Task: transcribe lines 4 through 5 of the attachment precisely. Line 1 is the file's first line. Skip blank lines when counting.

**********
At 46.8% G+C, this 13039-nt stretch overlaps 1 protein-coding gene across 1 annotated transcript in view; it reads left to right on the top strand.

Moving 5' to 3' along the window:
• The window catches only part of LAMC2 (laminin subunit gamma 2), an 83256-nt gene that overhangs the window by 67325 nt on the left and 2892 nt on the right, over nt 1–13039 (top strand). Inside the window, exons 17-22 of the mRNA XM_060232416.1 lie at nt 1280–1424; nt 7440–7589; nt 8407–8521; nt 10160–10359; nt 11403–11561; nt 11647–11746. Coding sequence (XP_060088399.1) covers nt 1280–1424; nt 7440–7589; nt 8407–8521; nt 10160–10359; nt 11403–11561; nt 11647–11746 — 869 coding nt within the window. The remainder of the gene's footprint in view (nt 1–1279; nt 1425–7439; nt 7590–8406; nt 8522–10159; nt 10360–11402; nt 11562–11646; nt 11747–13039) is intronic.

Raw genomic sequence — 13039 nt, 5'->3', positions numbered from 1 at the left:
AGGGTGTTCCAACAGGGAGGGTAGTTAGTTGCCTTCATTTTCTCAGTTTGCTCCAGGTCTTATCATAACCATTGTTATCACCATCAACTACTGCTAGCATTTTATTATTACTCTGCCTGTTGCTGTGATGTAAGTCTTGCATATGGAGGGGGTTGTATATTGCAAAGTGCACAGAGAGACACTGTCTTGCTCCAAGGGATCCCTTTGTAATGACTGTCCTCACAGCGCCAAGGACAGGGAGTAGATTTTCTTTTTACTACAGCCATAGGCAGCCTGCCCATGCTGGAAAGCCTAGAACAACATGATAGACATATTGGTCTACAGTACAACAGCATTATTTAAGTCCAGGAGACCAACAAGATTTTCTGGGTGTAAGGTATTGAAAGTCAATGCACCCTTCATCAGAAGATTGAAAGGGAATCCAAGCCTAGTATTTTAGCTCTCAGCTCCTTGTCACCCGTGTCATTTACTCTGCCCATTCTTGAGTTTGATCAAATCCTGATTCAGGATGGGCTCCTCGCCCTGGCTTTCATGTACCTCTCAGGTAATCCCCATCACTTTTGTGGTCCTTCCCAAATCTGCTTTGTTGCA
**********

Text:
Raw genomic sequence — 13039 nt, 5'->3', positions numbered from 1 at the left:
AGGGTGTTCCAACAGGGAGGGTAGTTAGTTGCCTTCATTTTCTCAGTTTGCTCCAGGTCTTATCATAACCATTGTTATCACCATCAACTACTGCTAGCATTTTATTATTACTCTGCCTGTTGCTGTGATGTAAGTCTTGCATATGGAGGGGGTTGTATATTGCAAAGTGCACAGAGAGACACTGTCTTGCTCCAAGGGATCCCTTTGTAATGACTGTCCTCACAGCGCCAAGGACAGGGAGTAGATTTTCTTTTTACTACAGCCATAGGCAGCCTGCCCATGCTGGAAAGCCTAGAACAACATGATAGACATATTGGTCTACAGTACAACAGCATTATTTAAGTCCAGGAGACCAACAAGATTTTCTGGGTGTAAGGTATTGAAAGTCAATGCACCCTTCATCAGAAGATTGAAAGGGAATCCAAGCCTAGTATTTTAGCTCTCAGCTCCTTGTCACCCGTGTCATTTACTCTGCCCATTCTTGAGTTTGATCAAATCCTGATTCAGGATGGGCTCCTCGCCCTGGCTTTCATGTACCTCTCAGGTAATCCCCATCACTTTTGTGGTCCTTCCCAAATCTGCTTTGTTGCA